What's the Latest Buzz in Washington? Zzzzzzzzz...

Dec. 21, 2004
White House, 105th Congress snoozing through Clinton's second term.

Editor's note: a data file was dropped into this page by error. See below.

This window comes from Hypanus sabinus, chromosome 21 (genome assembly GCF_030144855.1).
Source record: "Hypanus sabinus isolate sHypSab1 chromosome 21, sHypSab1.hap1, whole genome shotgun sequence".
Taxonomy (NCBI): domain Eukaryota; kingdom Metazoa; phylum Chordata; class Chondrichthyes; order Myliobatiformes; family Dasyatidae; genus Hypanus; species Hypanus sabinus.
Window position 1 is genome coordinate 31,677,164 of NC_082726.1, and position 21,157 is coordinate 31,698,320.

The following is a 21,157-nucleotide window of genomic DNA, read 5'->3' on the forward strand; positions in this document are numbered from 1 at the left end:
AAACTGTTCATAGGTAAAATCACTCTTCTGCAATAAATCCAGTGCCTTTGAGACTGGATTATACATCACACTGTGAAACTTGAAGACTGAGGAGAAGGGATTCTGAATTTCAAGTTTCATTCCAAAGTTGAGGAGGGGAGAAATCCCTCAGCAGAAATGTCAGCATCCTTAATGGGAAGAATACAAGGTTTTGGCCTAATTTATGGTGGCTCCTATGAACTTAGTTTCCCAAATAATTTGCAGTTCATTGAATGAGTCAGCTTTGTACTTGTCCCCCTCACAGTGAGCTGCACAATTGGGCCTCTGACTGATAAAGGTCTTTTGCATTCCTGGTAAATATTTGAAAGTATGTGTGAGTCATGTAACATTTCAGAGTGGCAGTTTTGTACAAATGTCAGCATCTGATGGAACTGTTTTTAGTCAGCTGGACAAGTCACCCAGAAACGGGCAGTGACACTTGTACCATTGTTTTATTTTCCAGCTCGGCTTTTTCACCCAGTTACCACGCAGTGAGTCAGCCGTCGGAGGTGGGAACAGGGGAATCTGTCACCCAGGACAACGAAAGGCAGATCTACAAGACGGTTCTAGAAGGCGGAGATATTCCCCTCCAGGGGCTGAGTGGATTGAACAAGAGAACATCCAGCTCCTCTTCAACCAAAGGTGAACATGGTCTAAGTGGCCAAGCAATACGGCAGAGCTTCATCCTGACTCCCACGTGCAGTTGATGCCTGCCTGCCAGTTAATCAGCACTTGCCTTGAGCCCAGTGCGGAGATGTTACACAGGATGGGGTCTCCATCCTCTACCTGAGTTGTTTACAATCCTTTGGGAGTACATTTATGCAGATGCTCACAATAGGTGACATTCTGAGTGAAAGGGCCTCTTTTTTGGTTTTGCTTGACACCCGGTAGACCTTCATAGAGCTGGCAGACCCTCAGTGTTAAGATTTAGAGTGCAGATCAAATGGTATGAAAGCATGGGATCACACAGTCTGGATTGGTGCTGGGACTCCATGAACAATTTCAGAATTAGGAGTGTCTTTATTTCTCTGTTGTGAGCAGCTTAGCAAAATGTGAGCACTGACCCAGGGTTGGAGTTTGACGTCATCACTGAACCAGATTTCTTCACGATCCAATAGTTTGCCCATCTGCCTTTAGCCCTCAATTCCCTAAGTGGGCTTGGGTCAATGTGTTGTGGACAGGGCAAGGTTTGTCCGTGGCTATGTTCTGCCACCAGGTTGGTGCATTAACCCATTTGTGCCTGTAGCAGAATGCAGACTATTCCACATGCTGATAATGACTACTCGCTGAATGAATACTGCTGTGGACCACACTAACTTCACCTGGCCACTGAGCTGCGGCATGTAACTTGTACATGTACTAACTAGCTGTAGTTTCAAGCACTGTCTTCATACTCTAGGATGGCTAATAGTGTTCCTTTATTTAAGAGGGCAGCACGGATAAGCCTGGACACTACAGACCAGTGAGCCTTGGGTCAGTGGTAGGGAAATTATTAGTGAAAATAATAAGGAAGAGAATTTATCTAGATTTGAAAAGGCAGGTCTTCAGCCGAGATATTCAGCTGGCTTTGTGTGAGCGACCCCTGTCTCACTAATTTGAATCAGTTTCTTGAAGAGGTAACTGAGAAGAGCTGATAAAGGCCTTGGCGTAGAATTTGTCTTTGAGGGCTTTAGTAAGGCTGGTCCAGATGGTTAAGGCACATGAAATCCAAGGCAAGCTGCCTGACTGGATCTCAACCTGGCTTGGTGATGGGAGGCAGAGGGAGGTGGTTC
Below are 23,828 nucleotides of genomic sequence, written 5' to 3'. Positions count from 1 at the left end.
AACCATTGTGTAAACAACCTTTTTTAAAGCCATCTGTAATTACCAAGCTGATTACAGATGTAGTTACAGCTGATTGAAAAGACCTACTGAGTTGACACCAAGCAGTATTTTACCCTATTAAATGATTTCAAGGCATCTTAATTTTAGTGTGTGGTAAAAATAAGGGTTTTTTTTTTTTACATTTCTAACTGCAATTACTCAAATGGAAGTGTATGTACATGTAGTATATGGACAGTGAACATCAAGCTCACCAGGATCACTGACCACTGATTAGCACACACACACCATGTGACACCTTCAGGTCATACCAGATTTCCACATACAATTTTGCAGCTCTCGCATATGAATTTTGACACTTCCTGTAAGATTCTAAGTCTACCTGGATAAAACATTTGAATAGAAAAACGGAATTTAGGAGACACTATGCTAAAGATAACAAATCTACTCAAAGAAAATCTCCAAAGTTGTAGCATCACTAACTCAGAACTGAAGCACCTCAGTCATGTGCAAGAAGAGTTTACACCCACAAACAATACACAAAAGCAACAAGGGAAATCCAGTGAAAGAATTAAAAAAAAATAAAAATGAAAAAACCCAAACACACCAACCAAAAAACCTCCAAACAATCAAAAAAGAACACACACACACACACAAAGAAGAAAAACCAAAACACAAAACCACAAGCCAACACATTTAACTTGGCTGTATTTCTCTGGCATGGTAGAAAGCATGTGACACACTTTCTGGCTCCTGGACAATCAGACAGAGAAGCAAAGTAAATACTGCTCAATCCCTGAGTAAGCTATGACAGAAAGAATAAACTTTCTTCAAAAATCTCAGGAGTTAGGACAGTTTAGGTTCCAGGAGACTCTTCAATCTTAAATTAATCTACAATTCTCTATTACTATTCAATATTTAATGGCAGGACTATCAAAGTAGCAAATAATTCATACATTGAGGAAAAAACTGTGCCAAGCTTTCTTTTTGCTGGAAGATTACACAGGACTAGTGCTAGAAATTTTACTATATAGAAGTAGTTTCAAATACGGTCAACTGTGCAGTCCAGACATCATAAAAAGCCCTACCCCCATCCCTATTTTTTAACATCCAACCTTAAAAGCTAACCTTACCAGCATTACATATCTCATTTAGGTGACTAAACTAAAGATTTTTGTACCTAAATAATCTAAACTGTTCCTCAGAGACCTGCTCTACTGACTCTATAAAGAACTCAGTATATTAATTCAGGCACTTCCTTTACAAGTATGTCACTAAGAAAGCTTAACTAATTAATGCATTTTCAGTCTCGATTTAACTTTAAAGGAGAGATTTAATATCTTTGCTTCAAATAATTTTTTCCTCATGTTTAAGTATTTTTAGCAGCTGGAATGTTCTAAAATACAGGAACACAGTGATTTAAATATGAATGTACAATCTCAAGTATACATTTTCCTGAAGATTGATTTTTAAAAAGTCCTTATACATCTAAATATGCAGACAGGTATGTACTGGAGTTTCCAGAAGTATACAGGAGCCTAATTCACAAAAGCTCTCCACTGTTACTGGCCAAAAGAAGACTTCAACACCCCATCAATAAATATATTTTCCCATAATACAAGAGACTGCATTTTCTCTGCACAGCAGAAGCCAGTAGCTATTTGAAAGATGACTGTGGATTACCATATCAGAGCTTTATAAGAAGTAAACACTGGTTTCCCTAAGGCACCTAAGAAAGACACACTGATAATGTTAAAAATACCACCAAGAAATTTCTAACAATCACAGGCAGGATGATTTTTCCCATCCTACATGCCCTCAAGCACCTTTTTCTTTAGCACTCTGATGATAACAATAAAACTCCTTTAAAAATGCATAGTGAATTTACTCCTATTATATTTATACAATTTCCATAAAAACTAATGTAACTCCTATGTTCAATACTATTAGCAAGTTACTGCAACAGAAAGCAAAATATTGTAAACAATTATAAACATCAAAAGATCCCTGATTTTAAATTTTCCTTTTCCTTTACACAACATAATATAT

There are few fans of small government more vocal than business executives. Agreeing with Thomas Jefferson's observation that government governs best when it governs least, many are fond of declaring--not entirely facetiously--that they'd be content if Congress and the White House did nothing. That way, they contend, Washington can do no harm. Those executives ought to be ecstatic. For on both ends of Pennsylvania Ave., little is happening. On Capitol Hill, the no-longer new 105th Congress so far is one of the most unproductive in memory. And at the White House, incrementalism--rather than ambitious new initiatives--is the order of the day. To understand the degree of the Washington lassitude, you need look no farther than Capitol Hill. In the first three months of this session, the House had passed only 68 bills, the Senate a mere 50. Contrast that with the 104th Congress: In the corresponding period no fewer than 271 bills had cleared the House, 77 the Senate, and much of the Republican Contract with America had been signed into law. It is unfair--and probably undesirable--to expect the 105th Congress' activity level to mirror that of the 104th, which was uniquely energized by giddy Republicans coming into power for the first time in 40 years and talking of revolution. Nor is it to be expected that President Clinton would be the activist he was during the early days of his first term, when, backed by a Democratic Congress, he undertook a plethora of earnest new programs. (Remember his Rube Goldbergian health-care reform effort?) Second terms traditionally are less vigorous than first terms. Yet the current languor is unusual--especially at the start of a new Congress and a new Presidential term. One reason, surely, is the Democratic campaign fundraising scandals. They've provided a partisan undercurrent that pervades Congress. And at the White House, they've not only diverted attention from other issues but at times have paralyzed governance altogether. For example, as of mid-April some 130 senior-level federal jobs and 15 ambassadorships remained unfilled. Why? One reason is Clinton's caution in making nominations, fearing he'll be perceived as rewarding campaign donors, Another reason is Newt Gingrich. Weakened by his ethics reprimand, Gingrich has been a faint shadow of the hard-charging, dynamic leader who was the central figure in Washington two years ago. Although he's now aggressively reemerging, for the first three months of this session he laid low, avoiding controversy and taking refuge in the center. But there's a deeper reason for the Washington inaction--namely, the race for the 2000 Presidential nomination. It already has begun, even though the 1996 campaign is scarcely history. The fact that two likely rivals for the Democratic prize--Vice President Al Gore and House Minority Leader Dick Gephardt--are in positions of power has led to internal policy gridlock in the party. Gephardt's desire to separate himself from Gore helps explain why House Democrats have been slow in formulating an updated policy agenda. It also may explain why Gephardt has taken opposite positions from the White House on such issues as China trade, expansion of NAFTA, decertification of Mexico as a U.S. ally in fighting drug trade, and, initially at least, in adjusting the consumer price index. And finally, it may explain why the White House no longer is pushing NAFTA expansion and more free-trade agreements. Among Republicans, House Budget Committee Chairman John Kasich also is thought to harbor presidential ambitions. Thus, Congress-watchers believe, he's trying to differentiate himself from both Democrats and potential rivals within his party, which in turn has hindered the quest for a budget compromise. Kasich, for example, has piqued many Republicans--not to mention business supporters--by his strong opposition to "corporate welfare." Normally, a new Congress and a new Administration are most productive during their opening months; they're least productive during the months just before elections. But that traditional pattern has been reversed. The 105th Congress and Clinton Administration II are off to turtle-like starts. Yet last fall the 104th Congress and Clinton Administration I closed with a rare flurry; both feeling vulnerable to charges of inaction as the election loomed, they cooperated to enact several substantive bills. Will that pattern--early inactivity, late activity--become the norm? No one knows, least of all business executives. To be sure, they'd be thrilled to see passage of laws that benefit their companies--for example, product-liability reform or a lower capital-gains tax. But failing that, the quiet suits them just fine.

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